Big-money investors like pension funds are pulling money out of hedge-fund investments at the fastest pace in seven years as paltry market gains lead them to seek opportunities elsewhere.
About $19.75 billion was redeemed from hedge funds in January, the biggest outflow for the first month of the year since 2009, according to eVestment data cited by The Wall Street Journal
. Investors put $4.4 billion back in hedge funds the following month, much less than the $22.6 billion average for February from 2010 to 2015.
Hedge funds are facing difficulties with a stock market
that hasn’t moved much in the past 16 months and high-profile losses like Pershing Square Capital’s 20 percent drop this year. The fund had a significant unhedged holding of Valeant Pharmaceuticals International Inc., a drug maker whose stock has lost about 90 percent
of its value since August.
Hedge-fund commitments as a percentage of U.S. public pension-plan portfolios fell from a peak of 2.31 percent in 2012 to 1.37 percent by the end of 2015, according to Wilshire Trust Universe Comparison Service data cited by the WSJ.
Hedge funds are also facing competition from investment managers with lower fees. Hedge funds typically charge two kinds of fees: a 2 percent levy on the investor’s assets and a 20 percent cut of the fund’s gains. Some funds don’t get to collect fees unless they meet certain performance criteria.
The lower-fee funds, sometimes called “liquid alternatives” or "multi-asset,” can trade on low volatility or the direction of interest rates without using borrowed money to boost returns. Some competitors say they offer similar trading techniques for less than 1 percent of assets and a zero cut of any profits, the WSJ reported.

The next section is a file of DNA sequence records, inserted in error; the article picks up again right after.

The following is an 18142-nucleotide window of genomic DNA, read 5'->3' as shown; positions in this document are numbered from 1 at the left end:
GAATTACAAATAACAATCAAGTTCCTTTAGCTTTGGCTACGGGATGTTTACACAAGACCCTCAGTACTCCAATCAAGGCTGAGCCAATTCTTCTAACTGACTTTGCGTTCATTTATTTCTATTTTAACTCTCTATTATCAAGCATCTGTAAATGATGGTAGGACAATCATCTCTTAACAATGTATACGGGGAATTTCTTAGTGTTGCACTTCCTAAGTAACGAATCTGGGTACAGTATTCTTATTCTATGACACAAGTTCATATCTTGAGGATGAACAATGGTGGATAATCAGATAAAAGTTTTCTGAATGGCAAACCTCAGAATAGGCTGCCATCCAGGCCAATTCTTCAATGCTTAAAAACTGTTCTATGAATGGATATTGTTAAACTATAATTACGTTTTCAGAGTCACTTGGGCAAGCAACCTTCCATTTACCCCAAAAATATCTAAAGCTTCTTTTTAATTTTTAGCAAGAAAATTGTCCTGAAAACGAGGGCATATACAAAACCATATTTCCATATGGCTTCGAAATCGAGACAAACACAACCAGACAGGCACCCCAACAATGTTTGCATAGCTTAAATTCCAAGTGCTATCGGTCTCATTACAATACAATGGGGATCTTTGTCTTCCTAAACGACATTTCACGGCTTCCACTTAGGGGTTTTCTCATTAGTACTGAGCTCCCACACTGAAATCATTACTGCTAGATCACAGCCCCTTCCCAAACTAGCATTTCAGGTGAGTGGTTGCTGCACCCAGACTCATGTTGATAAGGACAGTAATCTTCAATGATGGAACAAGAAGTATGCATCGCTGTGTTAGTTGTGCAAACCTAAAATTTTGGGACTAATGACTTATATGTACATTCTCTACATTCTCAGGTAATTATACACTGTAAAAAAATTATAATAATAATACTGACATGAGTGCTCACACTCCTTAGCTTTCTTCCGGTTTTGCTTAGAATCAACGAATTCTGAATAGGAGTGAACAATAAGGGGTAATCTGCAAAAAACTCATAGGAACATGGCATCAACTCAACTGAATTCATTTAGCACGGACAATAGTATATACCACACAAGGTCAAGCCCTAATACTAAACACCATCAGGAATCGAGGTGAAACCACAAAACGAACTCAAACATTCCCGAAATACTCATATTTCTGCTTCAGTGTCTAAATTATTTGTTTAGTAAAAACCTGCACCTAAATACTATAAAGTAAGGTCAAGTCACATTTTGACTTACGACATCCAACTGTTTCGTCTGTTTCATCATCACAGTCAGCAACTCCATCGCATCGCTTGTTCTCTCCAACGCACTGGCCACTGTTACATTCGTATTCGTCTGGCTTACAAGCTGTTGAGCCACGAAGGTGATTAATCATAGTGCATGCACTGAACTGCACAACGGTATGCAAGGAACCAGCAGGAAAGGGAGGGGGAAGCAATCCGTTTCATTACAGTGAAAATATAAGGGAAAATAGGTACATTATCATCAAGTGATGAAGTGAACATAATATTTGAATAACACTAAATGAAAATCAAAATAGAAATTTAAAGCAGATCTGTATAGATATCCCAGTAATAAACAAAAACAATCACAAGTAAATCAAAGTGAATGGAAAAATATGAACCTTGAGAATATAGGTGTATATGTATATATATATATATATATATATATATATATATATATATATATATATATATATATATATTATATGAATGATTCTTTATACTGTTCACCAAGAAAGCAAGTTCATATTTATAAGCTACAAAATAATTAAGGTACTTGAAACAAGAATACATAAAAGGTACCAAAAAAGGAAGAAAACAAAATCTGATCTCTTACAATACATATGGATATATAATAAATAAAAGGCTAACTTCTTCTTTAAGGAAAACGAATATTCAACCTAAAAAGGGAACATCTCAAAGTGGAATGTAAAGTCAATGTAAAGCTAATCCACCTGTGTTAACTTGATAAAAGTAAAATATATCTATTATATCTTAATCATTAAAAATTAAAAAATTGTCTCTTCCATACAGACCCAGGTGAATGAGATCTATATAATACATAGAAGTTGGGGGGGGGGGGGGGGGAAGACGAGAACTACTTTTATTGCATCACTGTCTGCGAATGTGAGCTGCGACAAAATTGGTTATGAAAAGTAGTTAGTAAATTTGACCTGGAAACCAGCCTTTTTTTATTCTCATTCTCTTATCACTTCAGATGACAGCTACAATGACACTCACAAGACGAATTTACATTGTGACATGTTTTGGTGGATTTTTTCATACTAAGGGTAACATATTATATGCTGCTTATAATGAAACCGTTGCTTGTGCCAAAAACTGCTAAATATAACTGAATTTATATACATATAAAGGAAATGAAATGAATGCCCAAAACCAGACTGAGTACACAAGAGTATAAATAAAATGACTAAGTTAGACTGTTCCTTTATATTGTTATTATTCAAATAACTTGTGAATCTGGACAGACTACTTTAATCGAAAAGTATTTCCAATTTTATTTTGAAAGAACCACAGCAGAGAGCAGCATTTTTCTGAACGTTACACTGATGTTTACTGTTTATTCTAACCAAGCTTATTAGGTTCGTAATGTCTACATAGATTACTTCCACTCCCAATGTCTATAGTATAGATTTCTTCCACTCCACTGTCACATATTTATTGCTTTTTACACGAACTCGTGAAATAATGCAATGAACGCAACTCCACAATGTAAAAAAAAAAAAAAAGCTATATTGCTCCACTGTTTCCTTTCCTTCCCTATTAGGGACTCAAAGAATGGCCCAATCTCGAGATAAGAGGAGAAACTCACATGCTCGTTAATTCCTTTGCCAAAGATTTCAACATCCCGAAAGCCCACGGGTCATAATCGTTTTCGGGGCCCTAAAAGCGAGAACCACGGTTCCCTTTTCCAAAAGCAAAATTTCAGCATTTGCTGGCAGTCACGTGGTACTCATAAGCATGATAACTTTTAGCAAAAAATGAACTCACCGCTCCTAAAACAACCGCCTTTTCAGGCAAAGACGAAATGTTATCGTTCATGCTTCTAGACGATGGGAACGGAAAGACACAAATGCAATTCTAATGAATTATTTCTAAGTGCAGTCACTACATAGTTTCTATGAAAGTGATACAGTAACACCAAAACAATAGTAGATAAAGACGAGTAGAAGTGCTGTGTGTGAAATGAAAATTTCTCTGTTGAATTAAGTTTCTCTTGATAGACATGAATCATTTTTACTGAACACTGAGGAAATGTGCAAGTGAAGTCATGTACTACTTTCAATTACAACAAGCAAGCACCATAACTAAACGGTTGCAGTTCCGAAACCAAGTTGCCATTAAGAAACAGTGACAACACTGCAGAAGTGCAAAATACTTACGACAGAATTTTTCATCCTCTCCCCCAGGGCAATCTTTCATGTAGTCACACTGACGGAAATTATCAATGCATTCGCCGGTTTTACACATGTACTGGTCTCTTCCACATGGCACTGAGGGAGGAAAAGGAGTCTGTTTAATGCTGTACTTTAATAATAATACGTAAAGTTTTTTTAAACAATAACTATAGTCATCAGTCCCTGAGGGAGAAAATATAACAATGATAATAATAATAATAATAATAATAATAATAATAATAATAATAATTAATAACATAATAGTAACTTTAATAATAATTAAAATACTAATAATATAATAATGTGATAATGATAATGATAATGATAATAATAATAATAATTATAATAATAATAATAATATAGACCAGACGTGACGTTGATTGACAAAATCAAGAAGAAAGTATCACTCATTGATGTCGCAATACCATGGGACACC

Hedge-fund fees are coming under pressure because of mediocre returns, according to the MoneyBeat blog on the WSJ website.
Performance fees fell to 17.7 percent in 2016 from 17.8 percent a year earlier, according to Hedge Fund Research data cited by MoneyBeat. Management fees dropped by 1 basis point to 1.5 percent last year, having fallen 3 basis points the year before.
MoneyBeat provides four ways
that investors can save money on fees:
- Invest in a start-up hedge fund or a fund trying to win investors back: “Start-up funds can be cheaper than long-standing funds if you opt for one that isn’t run by a big-name manager. Such funds are often keen to secure investors early on, in return for lower fees.”
- Invest in a European-domiciled fund: Most hedge funds are based in the Cayman Islands, and their fees are calculated based on each investor. European funds often calculate them for investors as a group, which can be advantageous for an investor.
- Haggle for lower fees: Funds often privately admit to being willing to charge lower fees for investors with a lot of money to deploy.
- Invest using a managed account: "A managed account is a separate pool of money run by the fund manager but still controlled by the investor. By using a separate, managed account, an investor can negotiate fee discounts, without the fund manager then having to give those same discounts to other big investors."
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